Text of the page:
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What is a Charitable Lead Trust?

Estate Planners | Monday, January 3rd, 2011

A growing number of people are choosing to take advantage of the charitable lead trust, a trust that is designed to provide income payments to a favorite charity for a fixed number of years, their entire lifetime, or a combination of the two. After a period of time, assets within a charitable lead trust are paid either to the grantor of the trust or to other beneficiaries that are named in the trust documents. The charitable lead trust is also sometimes referred to as a charitable income trust, although the former is more common because the payment of income to the chosen charity precedes (thus, leads) the payment of the remainder of the trust to the donor’s heirs. The charitable lead trust can be thought of in many ways as the inverse of the charitable remainder trust, and the guidelines for establishing and executing a charitable lead trust, including its operation and how it is taxed, different substantially from the guidelines that surround the charitable remainder trust. This trust allows a donor to transfer assets, including cash, artwork, stocks, and so on, to a trust for a specific number of years; payments are made from the trust to the donor’s chosen charity or charities annually. After the term of the trust expires, the remainder is returned to the donor’s heirs or beneficiaries. This type of trust can shelter the assets’ appreciation, protecting the assets from estate tax. The Internal Revenue Service establishes the rate that assets are expected to grow in the charitable lead trust. This is called the hurdle rate. Typically, any gains beyond the hurdle rate can be passed to the donor’s heirs, tax-free. The hurdle rate is locked in for the term of the trust, although the IRS adjusts the rate monthly.

Types of Charitable Lead Trusts

There are two types of charitable lead trusts, the charitable lead annuity trust and the charitable lead uni-trust. The charitable lead annuity trust involves a donor setting a fixed annual gift for the charity or charities in the trust. In the charitable lead uni-trust, the charity or charities will receive a percentage of the value of the trust each year, with fluctuating benefits based on the returns or losses of the trusts’ investments. Because the charitable payments in an annuity type charitable lead trust are fixed, it is more popular than the uni-trust. In the uni-rust, the assets in the trust grow and the percentage that goes to charity uses up more money, leaving less for the heirs at the end of the trust’s term.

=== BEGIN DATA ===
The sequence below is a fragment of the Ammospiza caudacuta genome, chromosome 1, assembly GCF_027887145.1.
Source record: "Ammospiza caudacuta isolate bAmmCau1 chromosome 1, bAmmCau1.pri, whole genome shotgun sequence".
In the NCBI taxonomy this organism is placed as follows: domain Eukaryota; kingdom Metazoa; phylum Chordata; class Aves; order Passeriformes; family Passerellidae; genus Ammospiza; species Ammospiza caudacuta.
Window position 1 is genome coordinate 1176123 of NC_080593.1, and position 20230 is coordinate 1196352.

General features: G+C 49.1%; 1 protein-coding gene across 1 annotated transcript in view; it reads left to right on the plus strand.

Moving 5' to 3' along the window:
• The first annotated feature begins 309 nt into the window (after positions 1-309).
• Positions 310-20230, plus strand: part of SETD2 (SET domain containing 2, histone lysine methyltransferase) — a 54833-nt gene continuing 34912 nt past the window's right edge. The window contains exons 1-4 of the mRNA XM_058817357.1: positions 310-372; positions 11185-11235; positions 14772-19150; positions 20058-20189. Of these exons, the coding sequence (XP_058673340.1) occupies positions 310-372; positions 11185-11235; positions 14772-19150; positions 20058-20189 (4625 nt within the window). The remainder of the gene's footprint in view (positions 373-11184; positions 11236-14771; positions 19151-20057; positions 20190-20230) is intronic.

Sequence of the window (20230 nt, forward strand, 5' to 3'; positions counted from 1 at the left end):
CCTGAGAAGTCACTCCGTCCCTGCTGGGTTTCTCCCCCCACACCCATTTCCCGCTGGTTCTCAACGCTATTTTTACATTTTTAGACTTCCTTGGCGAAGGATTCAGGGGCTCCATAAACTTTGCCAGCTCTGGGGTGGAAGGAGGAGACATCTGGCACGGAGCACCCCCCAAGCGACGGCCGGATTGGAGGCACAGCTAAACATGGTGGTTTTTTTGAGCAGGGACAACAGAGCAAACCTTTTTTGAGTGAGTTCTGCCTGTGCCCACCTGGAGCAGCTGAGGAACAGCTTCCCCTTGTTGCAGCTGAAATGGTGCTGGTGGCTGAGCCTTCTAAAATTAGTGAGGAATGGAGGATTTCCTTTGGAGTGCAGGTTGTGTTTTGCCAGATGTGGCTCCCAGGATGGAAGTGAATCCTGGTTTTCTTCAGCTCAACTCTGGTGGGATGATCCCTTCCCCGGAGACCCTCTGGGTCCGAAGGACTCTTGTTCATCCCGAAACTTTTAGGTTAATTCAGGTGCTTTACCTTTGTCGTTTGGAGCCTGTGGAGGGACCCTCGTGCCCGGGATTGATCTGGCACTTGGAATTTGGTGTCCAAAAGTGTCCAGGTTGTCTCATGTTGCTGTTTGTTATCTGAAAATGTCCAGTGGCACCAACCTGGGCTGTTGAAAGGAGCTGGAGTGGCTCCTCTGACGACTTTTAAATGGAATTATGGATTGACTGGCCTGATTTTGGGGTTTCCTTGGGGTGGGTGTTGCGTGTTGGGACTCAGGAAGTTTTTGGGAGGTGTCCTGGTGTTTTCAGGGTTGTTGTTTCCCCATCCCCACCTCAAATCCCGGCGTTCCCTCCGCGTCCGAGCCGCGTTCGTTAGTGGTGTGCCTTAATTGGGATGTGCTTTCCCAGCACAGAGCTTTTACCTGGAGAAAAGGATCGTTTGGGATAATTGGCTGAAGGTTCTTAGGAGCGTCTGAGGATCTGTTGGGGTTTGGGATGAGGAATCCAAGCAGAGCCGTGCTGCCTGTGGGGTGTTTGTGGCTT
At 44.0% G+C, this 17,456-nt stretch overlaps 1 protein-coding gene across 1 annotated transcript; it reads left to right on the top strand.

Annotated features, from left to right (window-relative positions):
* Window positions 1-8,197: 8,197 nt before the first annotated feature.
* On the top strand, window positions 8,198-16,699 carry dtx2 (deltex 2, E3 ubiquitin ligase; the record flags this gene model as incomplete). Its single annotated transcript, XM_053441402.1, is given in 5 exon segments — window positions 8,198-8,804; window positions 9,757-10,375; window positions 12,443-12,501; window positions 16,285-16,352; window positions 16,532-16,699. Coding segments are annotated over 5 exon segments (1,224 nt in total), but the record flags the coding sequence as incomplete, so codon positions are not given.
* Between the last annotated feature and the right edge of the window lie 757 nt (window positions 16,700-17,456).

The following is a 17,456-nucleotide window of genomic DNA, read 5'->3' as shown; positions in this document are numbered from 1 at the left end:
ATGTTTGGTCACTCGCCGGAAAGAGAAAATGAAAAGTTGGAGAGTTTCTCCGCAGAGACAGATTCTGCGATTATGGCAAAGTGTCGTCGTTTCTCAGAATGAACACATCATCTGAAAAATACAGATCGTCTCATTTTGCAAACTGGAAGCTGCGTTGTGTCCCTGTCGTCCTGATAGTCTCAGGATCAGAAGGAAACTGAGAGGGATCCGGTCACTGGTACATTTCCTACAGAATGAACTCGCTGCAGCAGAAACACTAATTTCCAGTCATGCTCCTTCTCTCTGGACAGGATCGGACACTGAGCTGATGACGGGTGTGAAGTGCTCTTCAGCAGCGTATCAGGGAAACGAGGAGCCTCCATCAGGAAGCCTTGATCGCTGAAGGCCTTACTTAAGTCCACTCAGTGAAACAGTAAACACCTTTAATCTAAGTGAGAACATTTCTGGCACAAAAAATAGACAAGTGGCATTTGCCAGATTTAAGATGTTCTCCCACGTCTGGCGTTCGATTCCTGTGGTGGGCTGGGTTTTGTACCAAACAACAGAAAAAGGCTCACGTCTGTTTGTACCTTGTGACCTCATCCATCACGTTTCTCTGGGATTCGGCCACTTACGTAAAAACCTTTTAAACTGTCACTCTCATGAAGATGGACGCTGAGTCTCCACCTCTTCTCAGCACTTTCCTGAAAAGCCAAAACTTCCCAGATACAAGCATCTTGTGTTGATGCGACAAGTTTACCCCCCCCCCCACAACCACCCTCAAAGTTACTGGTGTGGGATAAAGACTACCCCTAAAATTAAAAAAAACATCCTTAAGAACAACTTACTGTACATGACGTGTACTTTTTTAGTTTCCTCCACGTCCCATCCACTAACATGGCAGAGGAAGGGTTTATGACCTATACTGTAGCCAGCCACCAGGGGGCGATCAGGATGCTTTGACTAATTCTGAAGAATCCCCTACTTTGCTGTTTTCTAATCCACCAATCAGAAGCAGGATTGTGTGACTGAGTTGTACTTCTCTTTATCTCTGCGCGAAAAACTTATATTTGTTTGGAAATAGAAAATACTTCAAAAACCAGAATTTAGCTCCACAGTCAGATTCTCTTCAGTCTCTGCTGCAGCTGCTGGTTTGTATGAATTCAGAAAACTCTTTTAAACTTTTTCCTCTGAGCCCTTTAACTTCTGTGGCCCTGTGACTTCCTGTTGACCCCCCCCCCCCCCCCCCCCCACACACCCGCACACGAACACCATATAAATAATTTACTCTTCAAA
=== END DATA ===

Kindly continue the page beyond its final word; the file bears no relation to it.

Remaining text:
Taxes and the Charitable Lead Trust

A donor that established either type of charitable lead trust will get an upfront deduction to their income taxes that are based on the payments that the charity receives from the trust. However, many donors opt to forgo the deduction because taking the deduction will trigger the payment of taxes on the investment gains within the trust.

Before considering a charitable lead trust, be sure to consider that this is an irrevocable trust, so once you have put assets in, you can’t take them back out. If the assets value goes down, the amount for your heirs could be less because the trust must make its payments to the charity regardless of what might be going on in the market. And since the money going to the heirs is a taxable gift, it will also lower your estate tax exemption. Consult your estate planner to find out if a charitable trust is the right trust for you and your family’s future.

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